Goal Setting Exercise
The importance of timing!
The importance of timing!
Here’s a goal setting exercise to get you thinking about the importance of timeliness in business planning.
One potential problem with goal setting is that you can spend too much time planning , and not enough time making things happen. Conversely, it may be that you spend too little time in preparation and pay the penalty for hasty decisions.
Whether your issue is acting too soon, acting too late, or acting too rarely, think about the importance of timing in your planning activities.
This goal setting exercise is part of our series on Business Goal Setting: Using the “F-Plan”. The series consists of a structured process designed to help you improve your business planning and goal setting.
Think about the 6 F’s when setting your goals:
Think about some of the goals you have set. If you started implementing them immediately what would be the risk of something going wrong? And what would be the likely impact. Decide whether it’s just worth starting on your goal – can you jump straight to action?
Many of our goals actually don’t have significant down sides; they are worth putting into action straight away. The smaller or narrower the goal, the more likely that you could act quickly. It may be that you think there are barriers to your goal setting, but be objective, are things really standing in your way? If there isn’t much of a downside, but there is lots of potential benefit, then perhaps you should think about acting faster.
Along with the idea of moving to action sooner, a second goal setting exercise is to think of ways to achieve a goal faster than you initially might have thought was possible. Sometimes it’s more valuable to start, even if a plan isn’t perfectly formed, then adapt and change as the situation develops.
Even when our goals are more complex, or the potential for downside prohibits immediate action, we can still speed things up. One key to modern business success is the need to be flexible and responsive to market and customer demands. Or maybe to broader environmental factors which may impact our business. But trying to be genuinely fast and responsive still requires careful management and effective preparation.
One way to combine proper planning with timeliness and flexibility is to keep things simple. It may be that the more important the goal the more complex the planning and preparation to achieve it. But why not audit the planning and goal setting process? Think about how you can set yourself up to be more responsive, how can you simplify what you do so that putting goals into action quickly becomes an easy goal setting exercise. Take a step back and think about how your processes could be simplified or streamlined. Just because things have always been done this way, doesn’t mean they always will be!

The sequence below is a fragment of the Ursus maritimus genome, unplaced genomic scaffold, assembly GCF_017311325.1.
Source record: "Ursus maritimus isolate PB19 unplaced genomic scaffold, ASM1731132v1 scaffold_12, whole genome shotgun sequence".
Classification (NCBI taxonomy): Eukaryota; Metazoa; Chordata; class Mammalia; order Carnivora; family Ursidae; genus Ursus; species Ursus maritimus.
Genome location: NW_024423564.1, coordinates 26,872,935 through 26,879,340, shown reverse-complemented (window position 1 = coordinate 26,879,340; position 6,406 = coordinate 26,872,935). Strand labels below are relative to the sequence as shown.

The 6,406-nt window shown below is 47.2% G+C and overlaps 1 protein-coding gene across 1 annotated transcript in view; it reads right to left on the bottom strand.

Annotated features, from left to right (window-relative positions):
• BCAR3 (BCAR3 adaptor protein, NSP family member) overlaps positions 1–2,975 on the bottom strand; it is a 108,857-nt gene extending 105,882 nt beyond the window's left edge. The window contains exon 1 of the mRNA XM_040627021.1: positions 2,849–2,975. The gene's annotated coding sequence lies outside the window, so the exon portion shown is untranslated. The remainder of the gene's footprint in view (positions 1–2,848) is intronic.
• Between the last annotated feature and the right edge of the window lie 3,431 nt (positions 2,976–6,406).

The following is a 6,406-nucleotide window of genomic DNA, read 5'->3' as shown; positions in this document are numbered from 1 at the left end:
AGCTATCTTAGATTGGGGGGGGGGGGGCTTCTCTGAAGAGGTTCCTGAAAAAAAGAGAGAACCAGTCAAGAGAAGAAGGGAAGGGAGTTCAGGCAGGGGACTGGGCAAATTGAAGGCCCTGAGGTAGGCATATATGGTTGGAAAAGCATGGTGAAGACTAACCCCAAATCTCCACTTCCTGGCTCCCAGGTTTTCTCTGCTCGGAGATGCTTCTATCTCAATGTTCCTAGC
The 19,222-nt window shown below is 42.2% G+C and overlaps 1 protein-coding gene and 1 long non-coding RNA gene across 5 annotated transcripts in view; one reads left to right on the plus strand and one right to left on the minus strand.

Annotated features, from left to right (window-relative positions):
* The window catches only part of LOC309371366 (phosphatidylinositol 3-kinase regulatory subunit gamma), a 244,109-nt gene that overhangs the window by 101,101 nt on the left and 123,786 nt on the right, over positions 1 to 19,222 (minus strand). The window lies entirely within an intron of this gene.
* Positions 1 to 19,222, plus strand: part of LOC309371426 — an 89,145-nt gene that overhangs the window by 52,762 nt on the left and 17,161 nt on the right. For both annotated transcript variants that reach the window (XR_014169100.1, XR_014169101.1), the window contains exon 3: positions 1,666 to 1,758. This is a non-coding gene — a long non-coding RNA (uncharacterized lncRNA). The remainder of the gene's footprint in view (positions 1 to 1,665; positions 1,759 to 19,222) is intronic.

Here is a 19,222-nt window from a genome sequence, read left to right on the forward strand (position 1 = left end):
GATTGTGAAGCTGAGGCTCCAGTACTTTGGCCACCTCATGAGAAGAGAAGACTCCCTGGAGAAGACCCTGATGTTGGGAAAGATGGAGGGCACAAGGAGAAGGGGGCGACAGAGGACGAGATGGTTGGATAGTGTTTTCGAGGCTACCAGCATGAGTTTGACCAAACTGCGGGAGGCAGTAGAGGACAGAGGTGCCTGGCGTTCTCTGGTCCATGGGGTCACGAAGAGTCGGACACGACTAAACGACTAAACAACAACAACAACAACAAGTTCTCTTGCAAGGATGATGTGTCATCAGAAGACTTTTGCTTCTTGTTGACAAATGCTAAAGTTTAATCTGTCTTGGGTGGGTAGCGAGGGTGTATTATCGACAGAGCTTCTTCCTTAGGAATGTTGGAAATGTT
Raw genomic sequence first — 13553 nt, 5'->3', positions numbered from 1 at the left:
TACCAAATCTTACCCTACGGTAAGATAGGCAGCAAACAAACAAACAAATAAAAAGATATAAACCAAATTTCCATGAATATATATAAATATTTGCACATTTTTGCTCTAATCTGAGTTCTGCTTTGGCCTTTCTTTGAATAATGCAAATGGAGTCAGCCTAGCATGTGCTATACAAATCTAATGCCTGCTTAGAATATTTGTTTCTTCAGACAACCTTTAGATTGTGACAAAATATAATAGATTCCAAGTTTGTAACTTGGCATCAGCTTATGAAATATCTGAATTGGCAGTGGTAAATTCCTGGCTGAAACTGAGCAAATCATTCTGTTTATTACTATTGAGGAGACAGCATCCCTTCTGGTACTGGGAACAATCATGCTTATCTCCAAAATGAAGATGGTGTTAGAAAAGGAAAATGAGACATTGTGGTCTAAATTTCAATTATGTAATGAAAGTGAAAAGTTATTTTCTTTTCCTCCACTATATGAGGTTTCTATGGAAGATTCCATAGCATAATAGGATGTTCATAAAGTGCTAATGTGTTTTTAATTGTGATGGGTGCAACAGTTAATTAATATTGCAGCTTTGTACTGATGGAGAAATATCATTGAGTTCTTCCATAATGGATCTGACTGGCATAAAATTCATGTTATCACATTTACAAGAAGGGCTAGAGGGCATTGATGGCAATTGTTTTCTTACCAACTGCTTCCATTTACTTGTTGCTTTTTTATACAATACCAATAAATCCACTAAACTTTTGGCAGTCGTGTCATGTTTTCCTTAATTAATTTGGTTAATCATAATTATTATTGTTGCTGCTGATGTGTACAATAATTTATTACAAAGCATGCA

Fast doesn’t necessarily just relate to speed. It’s also about ensuring that your new ideas, whether services or products, are brought to your customers when the opportunity is at its optimum. If the idea’s time has not yet come, then you need to be patient.
Equally, launching or acting prematurely might appear to be fast but only if you’re truly ready. Re-launches or expensive tweaking after the event can be expensive, both in financial costs and in terms of brand reputation. The answer lies in the Goldilocks approach, act when the time is just right. When in doubt, remember the fifth test of obviousness: is the time ripe?
Fast is the mantra of the new business era, everything must be done quickly. How can we learn ways of delivering fast without being furious? To be genuinely fast, and thus responsive, requires preparation. It also requires timeliness and the ability to keep things simple. Complexity almost invariably means that trying to be fast can cause difficulties and perhaps even chaos.
Now turn to the last article in the F-Plan mini series: Goal Setting Facts Need Faith.
You can also find our more about the benefits of goal setting in our e-guide: SMART Goals, SHARP Goals to help you do just this. The guide contains 30 pages and 5 tools to help you to set SMART goals, then take SHARP action to achieve them.
Tool 1: Conventional goal setting
Tool 2: Setting SMART goals that motivate
Tool 3: The kind of goals that will make you happier
Tool 4: Taking SHARP action
Tool 5: Team goals flowchart
Tool 6: Eight personal goal setting questions
Business Goal Setting : Using the “F-Plan”
Future: Company Goal Setting: Two Kinds of Future.
Filter: Goal Setting in the Workplace: Filter to Make the Right Choices.
Frame: Frame Your Goal Setting Plans.
Focus: Goal Setting Strategies are Underpinned by Focus.
Faith: Goal Setting Facts Need Faith
Try our great value e-guides